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Creating AR worlds without boundaries using Geospatial

How we’ve been exploring the future of what’s possible in immersive experience.

Geospatial header

At Bernadette we’re always looking to leverage new tech in creative ways in order to push innovation within the digital space. From AI prompt engineering to motion design, exploring the limitations of these disciplines is part of our process in building brand experiences that consistently bring that ‘wow’ factor.

That’s why a particular announcement at Google I/O back in May really caught our attention. The Google XR and Map team took to the stage to reveal something called Geospatial — a new immersive platform that has already given next-level creative freedom to designers across the globe, allowing them to build AR content in real-world environments with a new degree of universal accessibility.

Since that announcement we’ve already seen the game studio Taito celebrate the 45th anniversary of their arcade classic Space Invaders by reimagining it in glorious AR. Similarly, big brand power-combo Gap and Mattel also leveraged the technology with impressive results — using Geospatial to create an immersive Barbie tie-in experience that augmented New York’s Time Square with a not-so-subtle shade of pink.

And, not to be out done, virtual pop-art collective The Gorillaz took things a step further, using Geospatial to map a world tour of capital cities in which fans could immerse themselves in live music events centred around unique locations.

How it works, and why it matters

The Geospatial Creator tool is powered by ARCore coupled with the Google Maps Platform. It harnesses geospatial data — information that has a geographic aspect — to build bespoke Augmented Reality content using Photorealistic 3D Tiles.

These tiles are essentially detailed 3D models that are then anchored to the physical world using LAT and LONG coordinates. ARCore's technology understands the surrounding real-world environment, and overlays the virtual objects accordingly. Users can then view and interact with 3D models of buildings, landscapes, and other geographic features as if they were actually present within their physical surroundings.

Geoform buildings

The game-changing aspect of Geospatial is its ability to dispense with ‘markers’. Historically, AR applications have relied on predefined physical markers present in the environment to function — a logistic hurdle that Geospatial has been able to neatly sidestep using the emphatic acronym SLAM (Simultaneous Localisation and Mapping).

Additionally, Geospatial Creator means that AR experiences are no longer as dependent on the technical specifications of a users’ smartphone (a situation that has typically resulted in too many low-spec legacy devices having a drag on accessibility). Instead, developers are able to create objects in Unity or Adobe Aero, before world-anchoring them using real-time localisation, and publishing the AR experience to either web, Android or iOS app stores.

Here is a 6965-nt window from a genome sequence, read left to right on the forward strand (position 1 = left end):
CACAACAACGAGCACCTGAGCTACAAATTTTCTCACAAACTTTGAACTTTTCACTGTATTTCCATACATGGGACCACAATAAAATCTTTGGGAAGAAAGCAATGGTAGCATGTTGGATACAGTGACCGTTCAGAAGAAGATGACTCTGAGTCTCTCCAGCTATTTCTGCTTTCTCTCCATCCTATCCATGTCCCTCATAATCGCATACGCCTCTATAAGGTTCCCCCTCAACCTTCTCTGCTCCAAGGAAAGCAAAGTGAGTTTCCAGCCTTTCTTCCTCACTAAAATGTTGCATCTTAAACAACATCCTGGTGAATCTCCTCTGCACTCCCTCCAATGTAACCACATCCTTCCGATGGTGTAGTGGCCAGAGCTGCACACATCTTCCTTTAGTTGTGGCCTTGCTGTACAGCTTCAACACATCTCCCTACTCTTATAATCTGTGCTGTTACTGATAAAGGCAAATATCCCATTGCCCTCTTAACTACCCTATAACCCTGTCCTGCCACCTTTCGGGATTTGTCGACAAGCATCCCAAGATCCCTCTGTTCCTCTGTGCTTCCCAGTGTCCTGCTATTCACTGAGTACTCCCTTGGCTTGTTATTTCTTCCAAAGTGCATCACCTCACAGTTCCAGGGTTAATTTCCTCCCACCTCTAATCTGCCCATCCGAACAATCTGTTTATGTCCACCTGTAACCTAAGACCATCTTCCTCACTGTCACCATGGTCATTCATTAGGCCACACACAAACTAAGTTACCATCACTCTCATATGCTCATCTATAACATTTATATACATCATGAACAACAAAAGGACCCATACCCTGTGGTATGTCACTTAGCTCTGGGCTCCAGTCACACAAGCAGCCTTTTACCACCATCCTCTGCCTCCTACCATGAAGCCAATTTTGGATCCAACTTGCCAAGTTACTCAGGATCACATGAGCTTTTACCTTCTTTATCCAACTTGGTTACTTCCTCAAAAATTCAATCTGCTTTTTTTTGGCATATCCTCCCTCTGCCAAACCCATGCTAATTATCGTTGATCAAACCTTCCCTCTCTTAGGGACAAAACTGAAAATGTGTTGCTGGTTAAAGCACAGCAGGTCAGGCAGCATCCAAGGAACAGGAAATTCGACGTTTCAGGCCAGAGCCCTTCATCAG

Now, unconstrained by AR’s previous technical limitations, immersive experiences can position themselves for a better universal uptake, and allows brands to scale their audiences quickly, on a lower budget.

Getting in the Zone with Geospatial Creator

Seeing all this new potential, we decided to put Geospatial through its paces — using Sonic the Hedgehog as our inspiration. Working in Adobe Aero, the aim was to recreate Sonic’s Green Hill Zone in and around VCCP’s Greencoat House headquarters in London, and do it in a way that went beyond simply mapping objects to nearby buildings.

We wanted to really bring the classic video game experience to life and challenge users to ‘collect’ a multitude of Sonic-style rings scattered liberally around the site.

This design implementation helped to reveal a number of limitations along the way, and we needed to overcome these in order for the experience to be perfectly immersive. Specifically, we encountered a frustrating limitation in the form of some basic occlusion issues — and for a while we were scratching our heads, staring at golden rings that Adobe Aero should have been hiding behind solid brick and mortar.

The workaround came when we discovered we were able to simply mask our 3D rendered rings by creating a dynamic, invisible layer that covered them up whenever they were supposed to be obscured by these real-world objects.

The final result proved to be dynamite. We had created an audio-enhanced Sonic experience that saw users collecting rings simply by passing through them.

As an added bonus, Geospatial’s portability really proved its worth because we were able to then successfully transpose our data onto other real-world environments. This made it easy to relocate the game model to Bernadette’s other offices around the world — from New York, Prague, Madrid and Stoke!

Bringing it all together as a fully interactive mixed reality experience

So what’s next? We’ve always got our eyes on opportunities to leverage this technology and push it even further. We’re already thinking bigger — and assessing how we’d like to apply our combined Systems & Design thinking approach to a more broadly scoped city-wide adventure realised as an engaging, immersive experience.



With over 20 years of experience in the advertising and marketing industry, I oversee the technical production of our comms campaigns, CRM development, and spearhead Bernadette’s immersive/XR offering.

Nathaniel Hulley Avatar

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